Every week, Nick runs past a group of early morning worshipers singing hymns in Creole at an open air church. There were about 30 faithful congregants, that is, until this month when the group dwindled to about 10. Last week, a lone man remained, lifting his voice to the Lord from behind the pulpit.Immigration Reform continues here in the DR, and several have asked about the reality on the ground. The most truthful thing we can say is that it is complicated and difficult. Global refugee figures are at their highest since WWII, and 1 in every 122 people is either a refugee, internally displaced, or seeking asylum. We are unclear as to which category people being displaced by this law will fall, but the bare bones of the current immigration situation is the following.
In 2013, a Dominican court determined that although the Constitution provides citizenship as a birthright to anyone born in the DR, it would retroactively remove this right from people born between 1929 and 2010 whose parents were undocumented migrants.That means grandparent-aged people are affected (!). We newly understand that there are actually many countries that do not provide citizenship rights simply upon birth in a country (as does the US), so it may be particularly the retroactive piece that is especially harmful and condemned internationally.Many people with Haitian heritage have faced discrimination for decades, but now some find themselves stateless as the law goes into effect, having never set foot in the country to which they will be displaced.
We ourselves spent several months living here illegally 3 years ago. Despite having turned in all of our paperwork in ample time, the date by which we were legally residents was surpassed by the time the government took to process our case. It is hard to imagine then, that the DR could accomplish processing ~260,000 documents within a recent 150 day window granted to help those affected. While we were here illegally, we were not all that worried. We can only assume that the privilege of coming from the US, instead of Haiti, along with the color of our skin were part of why there was very little danger of being deported. Under today’s laws, we still get by without harassment. On Sundays, police officers with rifles routinely stop us on our way to church, but not once have they asked for our documents.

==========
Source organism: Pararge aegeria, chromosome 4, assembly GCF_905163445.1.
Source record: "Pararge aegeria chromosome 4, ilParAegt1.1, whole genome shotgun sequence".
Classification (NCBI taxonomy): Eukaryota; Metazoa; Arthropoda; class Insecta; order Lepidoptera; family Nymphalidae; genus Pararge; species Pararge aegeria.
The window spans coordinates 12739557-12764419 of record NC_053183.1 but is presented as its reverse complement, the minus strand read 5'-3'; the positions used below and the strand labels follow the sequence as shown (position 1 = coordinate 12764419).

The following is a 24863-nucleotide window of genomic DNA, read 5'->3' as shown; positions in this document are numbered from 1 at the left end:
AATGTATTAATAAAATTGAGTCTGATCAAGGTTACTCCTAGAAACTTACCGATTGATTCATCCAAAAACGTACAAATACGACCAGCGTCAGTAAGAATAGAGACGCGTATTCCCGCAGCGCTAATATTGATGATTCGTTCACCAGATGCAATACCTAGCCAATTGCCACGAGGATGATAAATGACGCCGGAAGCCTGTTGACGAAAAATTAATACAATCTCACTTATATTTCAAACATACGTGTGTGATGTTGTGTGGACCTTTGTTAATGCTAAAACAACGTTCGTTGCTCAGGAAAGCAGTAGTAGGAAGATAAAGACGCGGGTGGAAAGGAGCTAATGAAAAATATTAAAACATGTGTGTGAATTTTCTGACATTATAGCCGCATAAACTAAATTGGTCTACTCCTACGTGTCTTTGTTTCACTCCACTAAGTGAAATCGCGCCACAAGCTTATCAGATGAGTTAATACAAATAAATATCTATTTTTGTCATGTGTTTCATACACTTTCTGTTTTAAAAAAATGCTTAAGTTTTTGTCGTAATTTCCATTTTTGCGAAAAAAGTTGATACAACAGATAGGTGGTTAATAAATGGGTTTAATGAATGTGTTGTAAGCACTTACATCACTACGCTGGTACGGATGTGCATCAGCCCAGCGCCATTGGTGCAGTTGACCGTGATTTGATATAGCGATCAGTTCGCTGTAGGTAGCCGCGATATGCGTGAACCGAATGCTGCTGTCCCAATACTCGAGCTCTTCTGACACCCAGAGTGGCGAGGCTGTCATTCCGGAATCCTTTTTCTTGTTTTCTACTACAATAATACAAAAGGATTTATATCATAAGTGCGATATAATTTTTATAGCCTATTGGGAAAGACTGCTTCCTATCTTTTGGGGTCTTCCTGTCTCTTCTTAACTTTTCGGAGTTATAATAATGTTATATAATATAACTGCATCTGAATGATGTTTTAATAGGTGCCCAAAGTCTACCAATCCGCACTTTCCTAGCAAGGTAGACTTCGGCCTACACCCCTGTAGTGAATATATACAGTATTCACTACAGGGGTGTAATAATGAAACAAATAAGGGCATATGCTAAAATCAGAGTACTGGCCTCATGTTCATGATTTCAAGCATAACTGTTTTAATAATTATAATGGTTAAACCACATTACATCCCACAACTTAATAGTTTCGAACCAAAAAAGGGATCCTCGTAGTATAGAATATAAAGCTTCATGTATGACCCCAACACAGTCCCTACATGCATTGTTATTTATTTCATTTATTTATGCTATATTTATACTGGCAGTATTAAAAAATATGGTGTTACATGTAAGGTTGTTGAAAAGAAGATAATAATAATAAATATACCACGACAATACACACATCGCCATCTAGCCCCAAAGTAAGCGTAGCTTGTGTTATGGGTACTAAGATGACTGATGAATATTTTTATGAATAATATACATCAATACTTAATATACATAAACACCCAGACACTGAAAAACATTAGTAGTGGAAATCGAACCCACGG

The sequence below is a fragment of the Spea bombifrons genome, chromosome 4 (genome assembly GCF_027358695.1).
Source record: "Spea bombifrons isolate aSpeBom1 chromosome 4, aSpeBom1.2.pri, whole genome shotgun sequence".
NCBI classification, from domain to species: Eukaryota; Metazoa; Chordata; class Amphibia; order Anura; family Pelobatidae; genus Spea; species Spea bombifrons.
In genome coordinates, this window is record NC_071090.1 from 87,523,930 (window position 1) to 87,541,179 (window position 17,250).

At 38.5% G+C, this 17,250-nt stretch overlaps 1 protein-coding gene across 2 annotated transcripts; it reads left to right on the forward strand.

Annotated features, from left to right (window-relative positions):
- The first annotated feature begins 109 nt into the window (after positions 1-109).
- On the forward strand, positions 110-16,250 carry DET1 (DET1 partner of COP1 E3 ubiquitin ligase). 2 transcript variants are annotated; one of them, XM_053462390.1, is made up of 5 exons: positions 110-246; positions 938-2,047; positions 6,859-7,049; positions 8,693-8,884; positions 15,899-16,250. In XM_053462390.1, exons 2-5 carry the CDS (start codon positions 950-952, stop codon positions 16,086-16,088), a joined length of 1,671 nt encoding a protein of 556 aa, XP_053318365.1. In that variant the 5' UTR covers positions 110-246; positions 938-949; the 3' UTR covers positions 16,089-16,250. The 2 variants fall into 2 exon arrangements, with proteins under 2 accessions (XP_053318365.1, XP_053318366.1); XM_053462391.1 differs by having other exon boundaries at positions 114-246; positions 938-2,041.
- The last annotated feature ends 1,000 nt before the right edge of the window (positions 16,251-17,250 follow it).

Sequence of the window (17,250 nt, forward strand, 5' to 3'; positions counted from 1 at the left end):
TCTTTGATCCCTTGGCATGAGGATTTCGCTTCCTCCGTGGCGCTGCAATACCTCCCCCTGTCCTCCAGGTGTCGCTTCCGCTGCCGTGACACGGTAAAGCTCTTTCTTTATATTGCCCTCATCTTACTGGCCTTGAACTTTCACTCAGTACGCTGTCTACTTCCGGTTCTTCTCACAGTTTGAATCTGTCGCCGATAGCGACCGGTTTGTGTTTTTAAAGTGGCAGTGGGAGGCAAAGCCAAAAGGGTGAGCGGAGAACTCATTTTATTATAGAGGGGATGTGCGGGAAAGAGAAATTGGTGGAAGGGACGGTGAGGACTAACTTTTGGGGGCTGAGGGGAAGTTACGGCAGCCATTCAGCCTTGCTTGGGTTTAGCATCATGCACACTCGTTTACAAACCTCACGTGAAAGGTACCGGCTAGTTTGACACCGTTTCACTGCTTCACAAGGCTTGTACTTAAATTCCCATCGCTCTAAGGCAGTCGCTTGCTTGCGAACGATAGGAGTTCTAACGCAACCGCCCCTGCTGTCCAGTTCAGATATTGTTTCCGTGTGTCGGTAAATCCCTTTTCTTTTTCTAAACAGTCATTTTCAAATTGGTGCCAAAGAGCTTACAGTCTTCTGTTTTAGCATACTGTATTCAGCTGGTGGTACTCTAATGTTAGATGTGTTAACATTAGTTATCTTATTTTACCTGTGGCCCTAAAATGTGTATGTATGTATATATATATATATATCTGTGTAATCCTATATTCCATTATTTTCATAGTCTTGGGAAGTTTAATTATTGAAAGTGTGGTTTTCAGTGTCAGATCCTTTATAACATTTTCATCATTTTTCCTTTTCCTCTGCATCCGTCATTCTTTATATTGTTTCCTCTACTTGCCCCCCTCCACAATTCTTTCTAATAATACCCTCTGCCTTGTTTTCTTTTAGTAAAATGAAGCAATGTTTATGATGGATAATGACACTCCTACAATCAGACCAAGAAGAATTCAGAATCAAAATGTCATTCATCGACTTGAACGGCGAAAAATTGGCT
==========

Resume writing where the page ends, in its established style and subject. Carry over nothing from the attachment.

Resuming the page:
Meanwhile, our darker skinned brothers and sisters face intense profiling. Potential consequences to not having documents have for a long time included things like difficulty utilizing health insurance, or obtaining entrance to education at all levels. Hardship varies widely- we know some kids who enter school without papers, and others who are blocked.With the current law, the new reality includes deportation, often without one’s belongings (helpful video). Please keep the DR, Haiti, and displaced people everywhere in your prayers and communications to your politicians.
Health Development work continues in bursts of project completion during these summer months. Nick continues planning a continuing education conference, Laurie carries on with the University’s research committee, and Nick is preparing to teach again in the fall (PT dept, top pic). We were invited to give our family testimony at a church’s kind celebration of DR missionaries in May, and finished an online training course on “Whole Person Care.” We are super excited that the new physical therapy professional organization (below) is now in a position to begin work on a physical therapy practice act, the support of which was one of our initial ministry goals. The eventual formation of a law binding physical therapists to certain levels of quality and education has the potential to protect the public in many ways, including improving health care. We are praying hard that all parties will come together agreeably to move forward on this document that can affect long term wellness.
Family life. We celebrated 4 years in the DR with a 3 night vacation in May, hosted by
Christian Hospitality Network. We saw for the first time the beaches of the famed eastern side of the island that you all see in commercials- wow! At 15mos, Daniel continues to delight us with smiles, high fives, waving and frequent applauding at any small inspiration. Better sleep at night hasn’t hurt either! Nick completed his 5th ultramarathon (50k) on trails last week. Lastly, “David” & “Simon” (pic above) continue to drop by daily for food, and the hopeful plan is that they will actually attend school in the fall!